Antagonist effects of nalbuphine in opioid-dependent human volunteers

K. L. Preston, George Bigelow, I. A. Liebson

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Abstract

The subjective, physiological and behavioral effects of nalbuphine, an opioid mixed agonist/antagonist analgesic, naloxone and hydromorphone were studied on adult, male, methadone-dependent volunteers living on a clinical research ward. The purpose was to assess nalbuphine's agonist properties vs. antagonist properties relative to a standard agonist (hydromorphone) and a standard antagonist (naloxone) in opioid-dependent subjects. Drug conditions included saline placebo, nalbuphine hydrochloride (0.375, 0.75, 1.5, 3 and 6 mg), naloxone hydrochloride (0.1 and 0.2 mg) and hydromorphone hydrochloride (4 and 8 mg). Drug conditions, given by i.m. injection, were tested in five subjects under double-blind conditions in 2.5 hr experimental sessions. Physiologic measures were monitored continuously before and for 2 hr after drug administration; pupil diameter and subject- and observer-rated behavioral responses were measured intermittently over this same period. Hydromorphone increased ratings significantly on subjective measures typical of morphine-like effects. Naloxone precipitated opioid abstinence which was measurable on several subject- and observer-rated behavioral measures and physiological measures. Nalbuphine produced effects which were qualitatively similar to the effects of naloxone and showed no evidence of opioid agonist effects in these methadone-dependent subjects. The withdrawal syndrome precipitated by nalbuphine was indistinguishable from that produced by naloxone.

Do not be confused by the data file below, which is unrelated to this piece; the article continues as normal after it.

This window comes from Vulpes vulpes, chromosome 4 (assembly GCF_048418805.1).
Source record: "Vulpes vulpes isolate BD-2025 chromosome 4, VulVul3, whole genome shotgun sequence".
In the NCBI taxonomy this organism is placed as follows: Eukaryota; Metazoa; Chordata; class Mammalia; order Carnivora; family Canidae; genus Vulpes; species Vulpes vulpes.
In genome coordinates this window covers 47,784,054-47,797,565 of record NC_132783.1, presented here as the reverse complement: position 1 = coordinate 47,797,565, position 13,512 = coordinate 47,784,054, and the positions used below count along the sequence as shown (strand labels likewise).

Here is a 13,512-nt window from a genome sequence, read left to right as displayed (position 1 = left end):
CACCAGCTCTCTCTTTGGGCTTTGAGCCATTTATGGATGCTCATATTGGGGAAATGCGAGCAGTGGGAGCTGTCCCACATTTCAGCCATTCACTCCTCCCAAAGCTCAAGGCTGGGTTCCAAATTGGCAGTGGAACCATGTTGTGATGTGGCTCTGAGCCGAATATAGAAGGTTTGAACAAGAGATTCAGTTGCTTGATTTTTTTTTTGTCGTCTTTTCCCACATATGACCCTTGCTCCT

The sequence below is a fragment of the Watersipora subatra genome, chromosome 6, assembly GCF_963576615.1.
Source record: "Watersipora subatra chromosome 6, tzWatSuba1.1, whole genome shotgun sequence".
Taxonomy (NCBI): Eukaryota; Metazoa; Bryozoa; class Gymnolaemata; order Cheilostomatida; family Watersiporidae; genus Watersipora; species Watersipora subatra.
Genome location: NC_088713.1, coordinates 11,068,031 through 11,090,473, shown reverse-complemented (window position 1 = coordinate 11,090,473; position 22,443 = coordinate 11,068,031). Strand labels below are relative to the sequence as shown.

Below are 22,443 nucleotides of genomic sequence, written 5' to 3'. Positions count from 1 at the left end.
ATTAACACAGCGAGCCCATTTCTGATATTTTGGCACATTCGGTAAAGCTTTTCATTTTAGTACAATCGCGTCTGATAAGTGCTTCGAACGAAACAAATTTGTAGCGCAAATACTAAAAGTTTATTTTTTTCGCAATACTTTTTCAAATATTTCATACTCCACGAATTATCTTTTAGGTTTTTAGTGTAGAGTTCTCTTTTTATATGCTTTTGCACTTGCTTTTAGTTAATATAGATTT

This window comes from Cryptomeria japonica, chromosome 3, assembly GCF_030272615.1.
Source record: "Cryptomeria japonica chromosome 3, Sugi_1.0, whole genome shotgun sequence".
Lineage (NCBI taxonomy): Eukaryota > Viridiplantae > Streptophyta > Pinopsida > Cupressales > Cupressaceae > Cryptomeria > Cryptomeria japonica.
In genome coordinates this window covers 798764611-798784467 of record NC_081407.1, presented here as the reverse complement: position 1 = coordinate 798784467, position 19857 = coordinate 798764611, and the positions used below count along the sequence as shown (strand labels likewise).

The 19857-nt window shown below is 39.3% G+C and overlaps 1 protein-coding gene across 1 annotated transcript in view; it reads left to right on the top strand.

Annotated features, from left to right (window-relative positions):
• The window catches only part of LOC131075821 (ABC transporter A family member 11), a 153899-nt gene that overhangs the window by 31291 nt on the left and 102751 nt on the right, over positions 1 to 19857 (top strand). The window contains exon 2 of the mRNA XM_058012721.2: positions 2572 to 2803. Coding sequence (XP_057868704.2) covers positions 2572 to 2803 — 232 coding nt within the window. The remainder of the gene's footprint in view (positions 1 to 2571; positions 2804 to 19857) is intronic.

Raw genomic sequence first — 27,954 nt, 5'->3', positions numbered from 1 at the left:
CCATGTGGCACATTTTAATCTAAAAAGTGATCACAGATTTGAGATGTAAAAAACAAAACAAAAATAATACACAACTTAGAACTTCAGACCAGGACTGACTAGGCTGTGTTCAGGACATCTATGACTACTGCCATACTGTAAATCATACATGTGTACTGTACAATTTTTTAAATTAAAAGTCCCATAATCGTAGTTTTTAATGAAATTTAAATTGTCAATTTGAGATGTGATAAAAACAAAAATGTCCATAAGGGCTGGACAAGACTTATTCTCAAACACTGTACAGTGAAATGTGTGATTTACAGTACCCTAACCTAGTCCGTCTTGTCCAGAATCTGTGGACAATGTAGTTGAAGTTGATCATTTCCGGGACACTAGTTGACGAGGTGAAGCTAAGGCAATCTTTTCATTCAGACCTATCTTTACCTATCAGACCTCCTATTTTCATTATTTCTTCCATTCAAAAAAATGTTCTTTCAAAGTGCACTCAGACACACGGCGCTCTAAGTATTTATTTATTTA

Original languageEnglish (US)
Pages (from-to)929-937
Number of pages9
JournalJournal of Pharmacology and Experimental Therapeutics
Volume248
Issue number3
Publication statusPublished - 1989

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ASJC Scopus subject areas

  • Pharmacology

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